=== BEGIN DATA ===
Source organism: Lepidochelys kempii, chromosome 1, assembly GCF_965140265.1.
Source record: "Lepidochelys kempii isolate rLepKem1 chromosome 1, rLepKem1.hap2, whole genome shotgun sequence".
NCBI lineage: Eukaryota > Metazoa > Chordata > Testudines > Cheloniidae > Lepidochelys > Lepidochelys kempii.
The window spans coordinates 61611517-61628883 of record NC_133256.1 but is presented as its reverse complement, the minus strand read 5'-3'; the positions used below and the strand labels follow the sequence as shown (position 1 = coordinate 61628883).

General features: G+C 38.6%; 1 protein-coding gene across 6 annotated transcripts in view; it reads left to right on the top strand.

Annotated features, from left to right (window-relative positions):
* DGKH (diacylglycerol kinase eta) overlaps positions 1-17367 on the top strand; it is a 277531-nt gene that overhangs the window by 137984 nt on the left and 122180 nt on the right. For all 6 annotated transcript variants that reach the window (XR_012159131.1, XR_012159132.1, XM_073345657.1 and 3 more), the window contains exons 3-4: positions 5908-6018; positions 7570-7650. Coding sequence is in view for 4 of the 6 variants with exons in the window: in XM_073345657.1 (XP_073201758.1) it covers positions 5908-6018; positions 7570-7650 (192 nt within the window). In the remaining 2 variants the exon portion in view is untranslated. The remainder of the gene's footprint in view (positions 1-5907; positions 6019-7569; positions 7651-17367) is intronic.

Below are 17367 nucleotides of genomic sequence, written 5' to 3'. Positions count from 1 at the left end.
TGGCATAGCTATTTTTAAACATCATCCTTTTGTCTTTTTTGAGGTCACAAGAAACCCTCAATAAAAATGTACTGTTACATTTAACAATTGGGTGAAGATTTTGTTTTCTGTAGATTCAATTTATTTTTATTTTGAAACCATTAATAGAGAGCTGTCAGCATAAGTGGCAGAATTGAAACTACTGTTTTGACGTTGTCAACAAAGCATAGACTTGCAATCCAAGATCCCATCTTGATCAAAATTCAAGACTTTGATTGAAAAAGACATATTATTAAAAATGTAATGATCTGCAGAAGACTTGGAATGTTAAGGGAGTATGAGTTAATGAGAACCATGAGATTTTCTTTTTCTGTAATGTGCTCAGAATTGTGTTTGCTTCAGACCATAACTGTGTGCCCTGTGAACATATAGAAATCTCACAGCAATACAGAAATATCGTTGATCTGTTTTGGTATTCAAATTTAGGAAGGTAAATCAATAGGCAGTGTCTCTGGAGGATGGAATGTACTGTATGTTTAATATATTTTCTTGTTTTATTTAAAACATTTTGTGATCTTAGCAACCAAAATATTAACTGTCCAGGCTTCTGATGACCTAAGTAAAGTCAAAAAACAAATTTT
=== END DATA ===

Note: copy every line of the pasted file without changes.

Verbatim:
Source organism: Lepidochelys kempii, chromosome 1, assembly GCF_965140265.1.
Source record: "Lepidochelys kempii isolate rLepKem1 chromosome 1, rLepKem1.hap2, whole genome shotgun sequence".
NCBI lineage: Eukaryota > Metazoa > Chordata > Testudines > Cheloniidae > Lepidochelys > Lepidochelys kempii.
The window spans coordinates 61611517-61628883 of record NC_133256.1 but is presented as its reverse complement, the minus strand read 5'-3'; the positions used below and the strand labels follow the sequence as shown (position 1 = coordinate 61628883).

General features: G+C 38.6%; 1 protein-coding gene across 6 annotated transcripts in view; it reads left to right on the top strand.

Annotated features, from left to right (window-relative positions):
* DGKH (diacylglycerol kinase eta) overlaps positions 1-17367 on the top strand; it is a 277531-nt gene that overhangs the window by 137984 nt on the left and 122180 nt on the right. For all 6 annotated transcript variants that reach the window (XR_012159131.1, XR_012159132.1, XM_073345657.1 and 3 more), the window contains exons 3-4: positions 5908-6018; positions 7570-7650. Coding sequence is in view for 4 of the 6 variants with exons in the window: in XM_073345657.1 (XP_073201758.1) it covers positions 5908-6018; positions 7570-7650 (192 nt within the window). In the remaining 2 variants the exon portion in view is untranslated. The remainder of the gene's footprint in view (positions 1-5907; positions 6019-7569; positions 7651-17367) is intronic.

Below are 17367 nucleotides of genomic sequence, written 5' to 3'. Positions count from 1 at the left end.
TGGCATAGCTATTTTTAAACATCATCCTTTTGTCTTTTTTGAGGTCACAAGAAACCCTCAATAAAAATGTACTGTTACATTTAACAATTGGGTGAAGATTTTGTTTTCTGTAGATTCAATTTATTTTTATTTTGAAACCATTAATAGAGAGCTGTCAGCATAAGTGGCAGAATTGAAACTACTGTTTTGACGTTGTCAACAAAGCATAGACTTGCAATCCAAGATCCCATCTTGATCAAAATTCAAGACTTTGATTGAAAAAGACATATTATTAAAAATGTAATGATCTGCAGAAGACTTGGAATGTTAAGGGAGTATGAGTTAATGAGAACCATGAGATTTTCTTTTTCTGTAATGTGCTCAGAATTGTGTTTGCTTCAGACCATAACTGTGTGCCCTGTGAACATATAGAAATCTCACAGCAATACAGAAATATCGTTGATCTGTTTTGGTATTCAAATTTAGGAAGGTAAATCAATAGGCAGTGTCTCTGGAGGATGGAATGTACTGTATGTTTAATATATTTTCTTGTTTTATTTAAAACATTTTGTGATCTTAGCAACCAAAATATTAACTGTCCAGGCTTCTGATGACCTAAGTAAAGTCAAAAAACAAATTTT